After doing some shopping on ebay I appreciate its peer to peer quality so much more than before. When trying to order from a large vendor I'm asked to use a cashier's check or send a wire transfer and pay a large fee for the wire transfer, fill in all kinds of personal information, get faxes and verification forms and other things to make sure I'm not an international criminal or terrorist or whatever. On Ebay you simply decide how much you're willing to pay for the bullion item, and enter your paypal address then presto. The goods are on their way. This is the way the free market should be.

Sunday, March 22, 2009

2009 Ultra High Relief Double Eagle Gold Coin

2009 Ultra High Relief Double EagleThe 2009 Ultra High Relief Double Eagle Gold Coin's release was anticipated with a hype verging on mania. Demand for the Double Eagle has been so high that the US Mint currently has a backlog of orders that will take up to 9 months to deliver. Over 40,000 of the coins were ordered during the first five days of sales. Undoubtedly the current gold coin shortage is affecting the production time of the High Relief coin, because most gold stocks are being set aside for American Gold Eagles, whose production is legally obligated to meet public demand.

Reverse of High Relief Double EagleThis coin recreates the design of the old Double Eagle gold coin which was struck between 1907 and 1933. The old Double Eagles contained .9675 oz of gold, which on the gold standard of that time equaled $20.67, giving double eagles a face value of $20. The design was created by Augusts St. Gaudens, a renowned American sculptor. His design for the Double Eagle is a classic and is considered one of the best coin designs in American history. St. Gaudens' design was originally struck into the coins in high relief, giving depth and stunning clarity to the images on the coin face. However, the coin was quickly changed into a low-relief version, because the high relief coins needed to be repeatedly struck to bring out their details properly, and their high relief made them awkward to stack. St. Gauden's high relief work of art had to be compromised for the sake of practicality.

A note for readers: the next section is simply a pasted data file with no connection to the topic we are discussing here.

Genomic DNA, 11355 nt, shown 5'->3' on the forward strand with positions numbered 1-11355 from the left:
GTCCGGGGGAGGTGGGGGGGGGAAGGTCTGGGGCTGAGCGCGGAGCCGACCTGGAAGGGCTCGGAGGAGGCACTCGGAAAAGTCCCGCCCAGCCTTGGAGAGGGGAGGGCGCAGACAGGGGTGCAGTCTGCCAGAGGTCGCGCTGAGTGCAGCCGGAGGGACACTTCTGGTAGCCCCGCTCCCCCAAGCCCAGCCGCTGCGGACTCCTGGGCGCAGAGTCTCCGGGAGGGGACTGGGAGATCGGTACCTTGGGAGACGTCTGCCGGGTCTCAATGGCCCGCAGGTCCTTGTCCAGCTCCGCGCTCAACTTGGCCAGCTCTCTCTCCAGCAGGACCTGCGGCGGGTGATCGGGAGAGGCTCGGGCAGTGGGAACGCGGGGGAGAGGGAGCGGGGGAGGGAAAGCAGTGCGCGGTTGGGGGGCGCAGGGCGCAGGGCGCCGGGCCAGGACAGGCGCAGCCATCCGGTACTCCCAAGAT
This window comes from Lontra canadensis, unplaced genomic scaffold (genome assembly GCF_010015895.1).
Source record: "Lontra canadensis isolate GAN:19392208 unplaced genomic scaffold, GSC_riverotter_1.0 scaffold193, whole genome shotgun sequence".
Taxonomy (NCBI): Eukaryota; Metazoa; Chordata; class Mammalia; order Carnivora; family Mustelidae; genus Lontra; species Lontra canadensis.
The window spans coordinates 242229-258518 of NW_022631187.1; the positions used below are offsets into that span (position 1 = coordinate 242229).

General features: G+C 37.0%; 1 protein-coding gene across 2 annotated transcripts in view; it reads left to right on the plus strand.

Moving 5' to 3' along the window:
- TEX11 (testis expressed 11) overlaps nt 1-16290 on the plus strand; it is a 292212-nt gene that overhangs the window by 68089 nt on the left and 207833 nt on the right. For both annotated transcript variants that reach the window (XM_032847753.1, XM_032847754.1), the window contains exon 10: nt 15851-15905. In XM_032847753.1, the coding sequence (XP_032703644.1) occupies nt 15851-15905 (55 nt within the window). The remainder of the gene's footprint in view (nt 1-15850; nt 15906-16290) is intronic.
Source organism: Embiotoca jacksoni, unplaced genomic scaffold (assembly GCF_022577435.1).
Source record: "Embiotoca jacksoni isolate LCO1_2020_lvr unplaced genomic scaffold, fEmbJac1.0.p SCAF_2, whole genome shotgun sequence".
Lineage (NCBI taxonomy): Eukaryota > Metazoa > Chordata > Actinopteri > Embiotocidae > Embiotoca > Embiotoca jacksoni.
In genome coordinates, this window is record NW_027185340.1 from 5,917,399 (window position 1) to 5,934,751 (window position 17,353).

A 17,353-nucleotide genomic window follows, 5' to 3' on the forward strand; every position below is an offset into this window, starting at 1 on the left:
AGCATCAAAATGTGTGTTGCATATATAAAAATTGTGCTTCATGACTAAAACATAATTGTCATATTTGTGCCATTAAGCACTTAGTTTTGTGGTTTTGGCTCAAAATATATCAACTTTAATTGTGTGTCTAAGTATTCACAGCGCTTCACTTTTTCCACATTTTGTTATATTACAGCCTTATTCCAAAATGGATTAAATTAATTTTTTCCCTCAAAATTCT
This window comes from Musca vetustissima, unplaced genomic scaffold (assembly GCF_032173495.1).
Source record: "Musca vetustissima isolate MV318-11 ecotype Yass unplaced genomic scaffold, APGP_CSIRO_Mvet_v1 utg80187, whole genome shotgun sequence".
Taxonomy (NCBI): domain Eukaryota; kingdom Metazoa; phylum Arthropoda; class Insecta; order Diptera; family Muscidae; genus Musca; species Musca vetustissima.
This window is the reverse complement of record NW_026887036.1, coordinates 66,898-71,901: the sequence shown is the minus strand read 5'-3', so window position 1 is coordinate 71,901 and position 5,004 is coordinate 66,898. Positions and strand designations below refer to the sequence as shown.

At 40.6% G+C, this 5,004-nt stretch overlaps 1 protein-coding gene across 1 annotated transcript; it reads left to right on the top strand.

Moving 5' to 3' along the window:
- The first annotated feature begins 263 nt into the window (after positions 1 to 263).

But 2009's reincarnation of the Double Eagle comes closer to St. Gauden's original vision, featuring a high relief design with stunning depth and contrast between foreground and background images. The images were reproduced by digitally mapping the original coin plastes from 1907, following St. Gauden's design with amazing accuracy. A couple of small modifications were made to make the coins current, including an increase in the number of stars from 46 to 50, to reflect the current number of US states. And of course the date was changed to the current date of 2009, written in Roman Numbers as "MMIX". The original DOuble Eagles were some of the only US coins to have ever had the date written in Roman Numerals. One other modification is the addition of the motto "In God We Trust" at the bottom of the reverse side.